For the actors, says Greif, playing in one-acts is difficult. "They have to create three different worlds, and they have to really bang themselves into three different sets of circumstances, which develop for 30 minutes each instead of for 120 minutes or 180 minutes, and I think the starting up again is very challenging," he says. Too challenging, ultimately, for Lawrence and Coward. Although written to provide them with virtuoso turns in drama, comedy and music, Tonight at 8:30 contributed to breakdowns for both performers. Lawrence's occurred in London; Coward's came during the 1937 New York production and closed the show a month early. Luckily, that won't be a danger in Williamstown, where the plays run only through July 2.
Coward seems a strange interlude for a director known for a hit rock musical and another famous for the jazzy syncopations of Chicago and Fosse. Their next projects are a return to form. For the rest of this year Greif has new plays and a musical revue he's going to be working on, and "next year is a production of a play called Dog Eaters, which is adapted from a novel about the Philippines by Jessica Hagedorn. We're going to do it next winter at the Public Theatre."
That's about the time The Visit opens on Broadway. Reinking is choreographing the new Kander and Ebb musical, which will star Angela Lansbury. "We've done preliminary auditions, and we've been working for the last two months on a regular basis," says Reinking. "Fred Ebb and John Kander, Frank Galati, Terrence Mann, Santo Loquasto, and myself-we've been getting together almost regularly for two months, working on the book, working on songs, working on segues, working on concepts." The show will open in Boston in December, begin New York previews in February, and open in March.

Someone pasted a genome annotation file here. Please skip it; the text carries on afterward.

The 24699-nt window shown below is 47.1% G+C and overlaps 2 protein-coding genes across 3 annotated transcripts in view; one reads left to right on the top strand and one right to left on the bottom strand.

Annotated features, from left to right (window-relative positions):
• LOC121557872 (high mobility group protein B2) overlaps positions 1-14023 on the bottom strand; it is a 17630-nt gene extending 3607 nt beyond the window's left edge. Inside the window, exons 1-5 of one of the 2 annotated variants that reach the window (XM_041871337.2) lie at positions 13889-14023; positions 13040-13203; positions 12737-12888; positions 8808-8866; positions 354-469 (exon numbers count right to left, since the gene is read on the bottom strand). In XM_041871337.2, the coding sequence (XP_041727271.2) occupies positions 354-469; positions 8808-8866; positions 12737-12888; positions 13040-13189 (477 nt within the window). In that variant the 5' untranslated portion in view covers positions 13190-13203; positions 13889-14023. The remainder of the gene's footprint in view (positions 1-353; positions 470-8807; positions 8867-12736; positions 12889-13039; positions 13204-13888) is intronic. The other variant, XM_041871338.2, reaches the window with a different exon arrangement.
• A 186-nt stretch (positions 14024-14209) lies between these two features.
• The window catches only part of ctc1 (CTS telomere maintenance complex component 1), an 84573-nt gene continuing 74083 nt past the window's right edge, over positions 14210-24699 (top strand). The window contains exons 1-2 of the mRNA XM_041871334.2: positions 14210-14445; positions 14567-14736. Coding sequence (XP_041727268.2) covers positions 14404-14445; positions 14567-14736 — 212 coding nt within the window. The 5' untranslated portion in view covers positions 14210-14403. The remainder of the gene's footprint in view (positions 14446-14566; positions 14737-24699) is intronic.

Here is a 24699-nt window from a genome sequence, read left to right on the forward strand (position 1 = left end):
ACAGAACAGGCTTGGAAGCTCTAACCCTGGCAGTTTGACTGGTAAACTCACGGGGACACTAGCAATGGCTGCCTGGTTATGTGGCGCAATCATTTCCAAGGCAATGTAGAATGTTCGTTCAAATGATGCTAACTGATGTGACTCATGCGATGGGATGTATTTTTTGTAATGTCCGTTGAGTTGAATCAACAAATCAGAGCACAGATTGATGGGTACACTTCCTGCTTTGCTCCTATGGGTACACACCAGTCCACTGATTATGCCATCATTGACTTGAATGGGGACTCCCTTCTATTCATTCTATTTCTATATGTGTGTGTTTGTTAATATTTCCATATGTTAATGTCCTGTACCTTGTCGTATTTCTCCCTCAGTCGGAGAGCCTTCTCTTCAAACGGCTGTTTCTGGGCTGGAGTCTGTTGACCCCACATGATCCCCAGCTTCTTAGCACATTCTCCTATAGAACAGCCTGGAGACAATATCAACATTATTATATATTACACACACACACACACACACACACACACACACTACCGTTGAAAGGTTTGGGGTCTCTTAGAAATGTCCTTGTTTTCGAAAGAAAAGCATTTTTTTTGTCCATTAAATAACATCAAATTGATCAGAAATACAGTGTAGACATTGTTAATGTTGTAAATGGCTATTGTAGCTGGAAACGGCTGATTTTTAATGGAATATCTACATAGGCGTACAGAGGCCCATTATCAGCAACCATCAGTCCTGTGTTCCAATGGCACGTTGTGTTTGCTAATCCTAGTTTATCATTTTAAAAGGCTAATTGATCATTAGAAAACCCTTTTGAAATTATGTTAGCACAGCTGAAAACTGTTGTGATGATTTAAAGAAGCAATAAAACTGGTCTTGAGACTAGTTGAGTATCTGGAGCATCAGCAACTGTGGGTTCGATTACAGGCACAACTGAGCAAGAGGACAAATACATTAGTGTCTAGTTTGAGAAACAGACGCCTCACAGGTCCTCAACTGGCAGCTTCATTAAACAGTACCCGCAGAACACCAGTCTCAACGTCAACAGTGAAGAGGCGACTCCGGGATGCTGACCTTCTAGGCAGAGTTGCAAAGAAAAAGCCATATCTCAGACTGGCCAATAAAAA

Talking about The Visit sparks a memory in Reinking. "The same sort of phenomenon happened to me as when I saw Noel Coward and Gertrude Lawrence do Red Peppers," she adds. "I also saw The Visit at the Seattle Repertory Theatre, and it just stunned me and stayed with me all these years. It's great to have something that impressed me so much as a young girl to work on as a woman."
-- by Edward Karam